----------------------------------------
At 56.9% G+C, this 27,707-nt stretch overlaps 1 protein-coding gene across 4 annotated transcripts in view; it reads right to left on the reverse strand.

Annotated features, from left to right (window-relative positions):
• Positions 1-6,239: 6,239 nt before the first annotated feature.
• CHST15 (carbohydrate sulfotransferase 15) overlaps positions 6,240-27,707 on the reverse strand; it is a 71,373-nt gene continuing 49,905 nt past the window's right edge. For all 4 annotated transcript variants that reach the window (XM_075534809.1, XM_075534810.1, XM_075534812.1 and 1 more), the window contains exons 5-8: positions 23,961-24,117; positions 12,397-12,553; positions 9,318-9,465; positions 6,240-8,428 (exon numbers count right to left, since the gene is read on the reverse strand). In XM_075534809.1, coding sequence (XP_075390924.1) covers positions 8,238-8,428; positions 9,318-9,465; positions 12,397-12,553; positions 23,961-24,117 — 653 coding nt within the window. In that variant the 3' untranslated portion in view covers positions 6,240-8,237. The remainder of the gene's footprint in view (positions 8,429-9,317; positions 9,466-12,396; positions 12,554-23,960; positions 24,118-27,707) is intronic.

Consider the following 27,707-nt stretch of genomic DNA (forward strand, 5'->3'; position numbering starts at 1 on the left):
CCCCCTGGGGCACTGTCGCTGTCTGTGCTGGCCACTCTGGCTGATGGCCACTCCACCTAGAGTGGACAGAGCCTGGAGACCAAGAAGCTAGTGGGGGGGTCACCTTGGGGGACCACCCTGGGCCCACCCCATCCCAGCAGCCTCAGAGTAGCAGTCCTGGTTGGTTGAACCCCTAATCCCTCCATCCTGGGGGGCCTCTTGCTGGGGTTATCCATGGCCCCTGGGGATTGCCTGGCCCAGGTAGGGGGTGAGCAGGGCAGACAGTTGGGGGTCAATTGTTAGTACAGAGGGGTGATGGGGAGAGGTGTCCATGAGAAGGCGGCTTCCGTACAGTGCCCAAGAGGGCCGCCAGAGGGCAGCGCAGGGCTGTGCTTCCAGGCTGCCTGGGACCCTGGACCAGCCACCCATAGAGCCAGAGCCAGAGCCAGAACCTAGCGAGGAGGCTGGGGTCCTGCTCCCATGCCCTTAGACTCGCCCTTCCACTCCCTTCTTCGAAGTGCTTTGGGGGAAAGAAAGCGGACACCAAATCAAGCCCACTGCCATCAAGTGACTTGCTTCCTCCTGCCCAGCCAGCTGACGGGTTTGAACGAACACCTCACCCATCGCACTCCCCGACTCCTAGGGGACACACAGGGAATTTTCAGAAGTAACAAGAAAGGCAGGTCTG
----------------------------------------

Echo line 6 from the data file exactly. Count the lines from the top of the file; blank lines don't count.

CCCCCTGGGGCACTGTCGCTGTCTGTGCTGGCCACTCTGGCTGATGGCCACTCCACCTAGAGTGGACAGAGCCTGGAGACCAAGAAGCTAGTGGGGGGGTCACCTTGGGGGACCACCCTGGGCCCACCCCATCCCAGCAGCCTCAGAGTAGCAGTCCTGGTTGGTTGAACCCCTAATCCCTCCATCCTGGGGGGCCTCTTGCTGGGGTTATCCATGGCCCCTGGGGATTGCCTGGCCCAGGTAGGGGGTGAGCAGGGCAGACAGTTGGGGGTCAATTGTTAGTACAGAGGGGTGATGGGGAGAGGTGTCCATGAGAAGGCGGCTTCCGTACAGTGCCCAAGAGGGCCGCCAGAGGGCAGCGCAGGGCTGTGCTTCCAGGCTGCCTGGGACCCTGGACCAGCCACCCATAGAGCCAGAGCCAGAGCCAGAACCTAGCGAGGAGGCTGGGGTCCTGCTCCCATGCCCTTAGACTCGCCCTTCCACTCCCTTCTTCGAAGTGCTTTGGGGGAAAGAAAGCGGACACCAAATCAAGCCCACTGCCATCAAGTGACTTGCTTCCTCCTGCCCAGCCAGCTGACGGGTTTGAACGAACACCTCACCCATCGCACTCCCCGACTCCTAGGGGACACACAGGGAATTTTCAGAAGTAACAAGAAAGGCAGGTCTG